Of all the dark trends ushered in by the Ronald Reagan's Great Leap Backwards, the economic model based on "private profit, public risk" is among the most alarming. High on Reagan's free market kool aid, federal regulators began a systematic process of spreading financial and environmental risk to the public sector while private enterprise reaped record profits. George Bush carried on the tradition, pushing public risk to its natural endstate: widespread public losses.
Submitted by Adam Rust on Fri, 01/29/2010 - 1:36pm
Our motivation was simple: we wanted to get the word out to the leaders in DC that loan modifications have been slow. We wanted to let people hear the voices of housing counselors. HAMP is not working! Housing counselors are the foot soldiers in the battle against foreclosures.
CRA-NC took more than 50 North Carolina housing counselors on a bus to the nation's capital in November. We met with two North Carolina Congressman as well as policy leaders from HUD, Treasury, the Federal Reserve, and the OCC.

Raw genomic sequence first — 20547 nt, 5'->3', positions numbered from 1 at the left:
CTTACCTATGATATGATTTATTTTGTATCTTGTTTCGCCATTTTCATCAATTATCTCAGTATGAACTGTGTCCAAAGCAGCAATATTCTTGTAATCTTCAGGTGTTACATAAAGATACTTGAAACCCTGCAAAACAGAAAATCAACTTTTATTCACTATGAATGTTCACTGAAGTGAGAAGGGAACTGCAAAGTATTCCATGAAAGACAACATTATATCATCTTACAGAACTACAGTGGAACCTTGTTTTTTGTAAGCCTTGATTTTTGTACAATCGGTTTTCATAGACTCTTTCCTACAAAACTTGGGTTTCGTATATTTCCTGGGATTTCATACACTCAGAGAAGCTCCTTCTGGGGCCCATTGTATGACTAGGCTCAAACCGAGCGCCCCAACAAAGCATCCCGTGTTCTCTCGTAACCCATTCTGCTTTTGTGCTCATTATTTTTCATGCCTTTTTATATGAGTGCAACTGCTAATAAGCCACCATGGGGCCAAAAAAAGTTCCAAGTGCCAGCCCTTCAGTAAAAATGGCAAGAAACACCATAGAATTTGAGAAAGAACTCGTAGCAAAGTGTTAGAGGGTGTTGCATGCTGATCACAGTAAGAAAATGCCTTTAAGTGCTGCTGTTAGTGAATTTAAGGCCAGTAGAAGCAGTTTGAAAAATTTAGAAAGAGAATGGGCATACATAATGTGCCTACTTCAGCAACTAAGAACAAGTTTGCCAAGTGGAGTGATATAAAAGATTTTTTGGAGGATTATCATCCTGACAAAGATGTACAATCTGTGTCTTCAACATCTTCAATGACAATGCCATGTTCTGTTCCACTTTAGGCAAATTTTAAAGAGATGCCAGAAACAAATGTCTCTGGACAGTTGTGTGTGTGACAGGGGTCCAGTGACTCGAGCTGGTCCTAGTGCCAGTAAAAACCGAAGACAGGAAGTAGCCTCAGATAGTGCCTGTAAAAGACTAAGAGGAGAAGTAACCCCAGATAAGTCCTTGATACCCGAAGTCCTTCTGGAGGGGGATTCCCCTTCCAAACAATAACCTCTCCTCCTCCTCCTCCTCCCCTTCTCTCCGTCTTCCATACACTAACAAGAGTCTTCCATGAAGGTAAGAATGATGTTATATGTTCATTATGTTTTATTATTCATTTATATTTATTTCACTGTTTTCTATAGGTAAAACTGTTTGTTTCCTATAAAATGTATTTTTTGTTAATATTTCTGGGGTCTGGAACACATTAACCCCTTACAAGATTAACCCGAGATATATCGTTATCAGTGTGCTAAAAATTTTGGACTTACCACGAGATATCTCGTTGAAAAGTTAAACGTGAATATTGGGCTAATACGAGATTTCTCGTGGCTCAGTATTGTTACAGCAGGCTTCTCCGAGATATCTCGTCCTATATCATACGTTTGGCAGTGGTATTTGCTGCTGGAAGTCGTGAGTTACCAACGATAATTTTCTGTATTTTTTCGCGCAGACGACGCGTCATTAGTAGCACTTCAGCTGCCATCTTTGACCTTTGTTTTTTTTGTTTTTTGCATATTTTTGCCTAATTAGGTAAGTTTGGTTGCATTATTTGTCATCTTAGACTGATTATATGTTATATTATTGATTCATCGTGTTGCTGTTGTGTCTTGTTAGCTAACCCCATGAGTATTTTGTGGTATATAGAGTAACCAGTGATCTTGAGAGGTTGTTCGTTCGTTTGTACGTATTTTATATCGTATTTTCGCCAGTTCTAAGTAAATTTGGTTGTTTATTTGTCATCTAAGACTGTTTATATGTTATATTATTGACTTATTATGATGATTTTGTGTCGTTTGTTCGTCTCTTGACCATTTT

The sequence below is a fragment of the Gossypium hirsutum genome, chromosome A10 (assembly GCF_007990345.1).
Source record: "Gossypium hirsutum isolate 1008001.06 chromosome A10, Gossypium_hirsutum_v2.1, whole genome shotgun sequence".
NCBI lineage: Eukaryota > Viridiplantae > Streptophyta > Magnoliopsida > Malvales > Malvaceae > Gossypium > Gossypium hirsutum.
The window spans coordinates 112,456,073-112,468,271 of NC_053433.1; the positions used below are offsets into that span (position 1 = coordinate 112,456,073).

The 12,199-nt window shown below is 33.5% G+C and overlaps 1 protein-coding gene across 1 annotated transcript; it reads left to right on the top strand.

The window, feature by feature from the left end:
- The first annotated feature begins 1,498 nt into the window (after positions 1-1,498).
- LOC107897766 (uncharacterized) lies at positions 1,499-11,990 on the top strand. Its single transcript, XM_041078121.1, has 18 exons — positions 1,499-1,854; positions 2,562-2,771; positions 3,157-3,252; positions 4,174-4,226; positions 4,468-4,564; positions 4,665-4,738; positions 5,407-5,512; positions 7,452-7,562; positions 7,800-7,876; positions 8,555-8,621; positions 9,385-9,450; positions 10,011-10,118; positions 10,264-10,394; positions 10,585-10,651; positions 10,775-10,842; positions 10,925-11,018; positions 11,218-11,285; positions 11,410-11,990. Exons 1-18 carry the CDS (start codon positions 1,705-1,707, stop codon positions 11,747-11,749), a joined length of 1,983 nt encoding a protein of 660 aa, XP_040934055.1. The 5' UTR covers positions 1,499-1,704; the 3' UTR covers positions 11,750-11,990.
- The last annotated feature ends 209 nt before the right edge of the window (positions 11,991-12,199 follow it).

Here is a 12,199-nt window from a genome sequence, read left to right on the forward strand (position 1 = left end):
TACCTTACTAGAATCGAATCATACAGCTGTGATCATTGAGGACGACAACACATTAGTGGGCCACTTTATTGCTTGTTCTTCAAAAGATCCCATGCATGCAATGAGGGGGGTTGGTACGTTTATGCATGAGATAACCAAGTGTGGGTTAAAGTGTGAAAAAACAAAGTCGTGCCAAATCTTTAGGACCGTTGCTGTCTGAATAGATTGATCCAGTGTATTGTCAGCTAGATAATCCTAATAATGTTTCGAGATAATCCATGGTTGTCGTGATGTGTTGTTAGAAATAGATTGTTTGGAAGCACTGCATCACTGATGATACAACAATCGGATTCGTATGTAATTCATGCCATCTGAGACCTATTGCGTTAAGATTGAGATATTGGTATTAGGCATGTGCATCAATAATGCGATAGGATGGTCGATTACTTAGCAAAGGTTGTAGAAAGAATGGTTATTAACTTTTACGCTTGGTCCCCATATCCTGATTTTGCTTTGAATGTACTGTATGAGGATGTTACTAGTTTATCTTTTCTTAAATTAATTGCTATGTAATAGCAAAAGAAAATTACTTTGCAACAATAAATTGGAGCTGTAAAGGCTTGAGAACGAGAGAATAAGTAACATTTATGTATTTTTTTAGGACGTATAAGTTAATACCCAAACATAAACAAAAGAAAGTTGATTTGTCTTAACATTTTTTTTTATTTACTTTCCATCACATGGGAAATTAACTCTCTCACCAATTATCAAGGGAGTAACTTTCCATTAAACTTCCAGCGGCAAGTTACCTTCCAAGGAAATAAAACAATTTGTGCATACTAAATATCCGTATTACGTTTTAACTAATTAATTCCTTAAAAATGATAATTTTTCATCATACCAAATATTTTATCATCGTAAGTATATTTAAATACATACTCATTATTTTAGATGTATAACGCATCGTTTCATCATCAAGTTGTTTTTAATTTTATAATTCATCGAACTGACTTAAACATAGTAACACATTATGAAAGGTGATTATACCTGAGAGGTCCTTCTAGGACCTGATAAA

This post includes a link to a documentary of that day.
Submitted by momoaizo on Tue, 03/17/2009 - 12:39am
It is always a treat to hear from Congressman Miller and tonight he sent out an email entitled, "I've Been Working. Honest." Although he took a little break from emailing updates to all his constituents after the elections, he wants us to know that he's been on the front lines working for us all.
Although most of the banking and securities industry denied for the longest time that there was anything to worry about, we've known for a couple of years that we would have a bad problem with foreclosures. I introduced legislation a year and a half ago to close a special interest loophole in the bankruptcy law that exempted home mortgages from court modification. Home mortgages are the only kind of debt that a bankruptcy court can't touch. Closing that loophole is now part of the Obama Administration's plan to address the foreclosure crisis.
Submitted by Adam Rust on Fri, 06/20/2008 - 12:16pm
Data from the North Carolina Administrative Office of the Courts shows that the pace of foreclosures continues to increase. In the first five months of 2008, there were 23,507 foreclosure filings. That is an increase of 3,495 relative to the same period last year in North Carolina.
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